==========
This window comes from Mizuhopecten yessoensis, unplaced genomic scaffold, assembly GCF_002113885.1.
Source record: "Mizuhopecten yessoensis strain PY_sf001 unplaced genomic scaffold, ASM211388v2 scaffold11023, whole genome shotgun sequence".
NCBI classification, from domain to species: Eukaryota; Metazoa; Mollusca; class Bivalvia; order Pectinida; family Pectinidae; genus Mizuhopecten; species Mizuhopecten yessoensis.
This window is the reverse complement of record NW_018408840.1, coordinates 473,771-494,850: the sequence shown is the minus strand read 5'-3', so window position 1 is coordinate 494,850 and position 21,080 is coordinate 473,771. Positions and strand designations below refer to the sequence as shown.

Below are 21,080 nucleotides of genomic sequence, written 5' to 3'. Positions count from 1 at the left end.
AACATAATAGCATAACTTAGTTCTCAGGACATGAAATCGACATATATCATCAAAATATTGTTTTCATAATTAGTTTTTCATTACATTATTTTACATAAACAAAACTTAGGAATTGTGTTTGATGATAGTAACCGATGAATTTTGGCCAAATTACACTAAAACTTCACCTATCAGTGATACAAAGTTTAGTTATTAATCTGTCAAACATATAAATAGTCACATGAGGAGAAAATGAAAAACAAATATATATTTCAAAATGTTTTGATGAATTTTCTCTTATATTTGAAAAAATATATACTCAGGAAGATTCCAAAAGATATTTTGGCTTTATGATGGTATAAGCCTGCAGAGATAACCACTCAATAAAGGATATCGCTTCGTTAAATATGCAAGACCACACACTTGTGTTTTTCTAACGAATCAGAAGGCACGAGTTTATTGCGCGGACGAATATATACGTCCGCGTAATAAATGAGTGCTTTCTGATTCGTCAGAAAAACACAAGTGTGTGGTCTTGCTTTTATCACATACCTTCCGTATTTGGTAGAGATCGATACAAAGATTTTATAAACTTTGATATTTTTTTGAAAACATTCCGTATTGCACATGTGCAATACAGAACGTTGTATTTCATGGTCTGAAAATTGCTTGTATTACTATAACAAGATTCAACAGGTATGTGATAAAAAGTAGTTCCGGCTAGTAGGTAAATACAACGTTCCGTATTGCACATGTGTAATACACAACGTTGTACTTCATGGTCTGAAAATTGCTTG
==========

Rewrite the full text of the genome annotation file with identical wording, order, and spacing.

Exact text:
This window comes from Mizuhopecten yessoensis, unplaced genomic scaffold, assembly GCF_002113885.1.
Source record: "Mizuhopecten yessoensis strain PY_sf001 unplaced genomic scaffold, ASM211388v2 scaffold11023, whole genome shotgun sequence".
NCBI classification, from domain to species: Eukaryota; Metazoa; Mollusca; class Bivalvia; order Pectinida; family Pectinidae; genus Mizuhopecten; species Mizuhopecten yessoensis.
This window is the reverse complement of record NW_018408840.1, coordinates 473,771-494,850: the sequence shown is the minus strand read 5'-3', so window position 1 is coordinate 494,850 and position 21,080 is coordinate 473,771. Positions and strand designations below refer to the sequence as shown.

Below are 21,080 nucleotides of genomic sequence, written 5' to 3'. Positions count from 1 at the left end.
AACATAATAGCATAACTTAGTTCTCAGGACATGAAATCGACATATATCATCAAAATATTGTTTTCATAATTAGTTTTTCATTACATTATTTTACATAAACAAAACTTAGGAATTGTGTTTGATGATAGTAACCGATGAATTTTGGCCAAATTACACTAAAACTTCACCTATCAGTGATACAAAGTTTAGTTATTAATCTGTCAAACATATAAATAGTCACATGAGGAGAAAATGAAAAACAAATATATATTTCAAAATGTTTTGATGAATTTTCTCTTATATTTGAAAAAATATATACTCAGGAAGATTCCAAAAGATATTTTGGCTTTATGATGGTATAAGCCTGCAGAGATAACCACTCAATAAAGGATATCGCTTCGTTAAATATGCAAGACCACACACTTGTGTTTTTCTAACGAATCAGAAGGCACGAGTTTATTGCGCGGACGAATATATACGTCCGCGTAATAAATGAGTGCTTTCTGATTCGTCAGAAAAACACAAGTGTGTGGTCTTGCTTTTATCACATACCTTCCGTATTTGGTAGAGATCGATACAAAGATTTTATAAACTTTGATATTTTTTTGAAAACATTCCGTATTGCACATGTGCAATACAGAACGTTGTATTTCATGGTCTGAAAATTGCTTGTATTACTATAACAAGATTCAACAGGTATGTGATAAAAAGTAGTTCCGGCTAGTAGGTAAATACAACGTTCCGTATTGCACATGTGTAATACACAACGTTGTACTTCATGGTCTGAAAATTGCTTG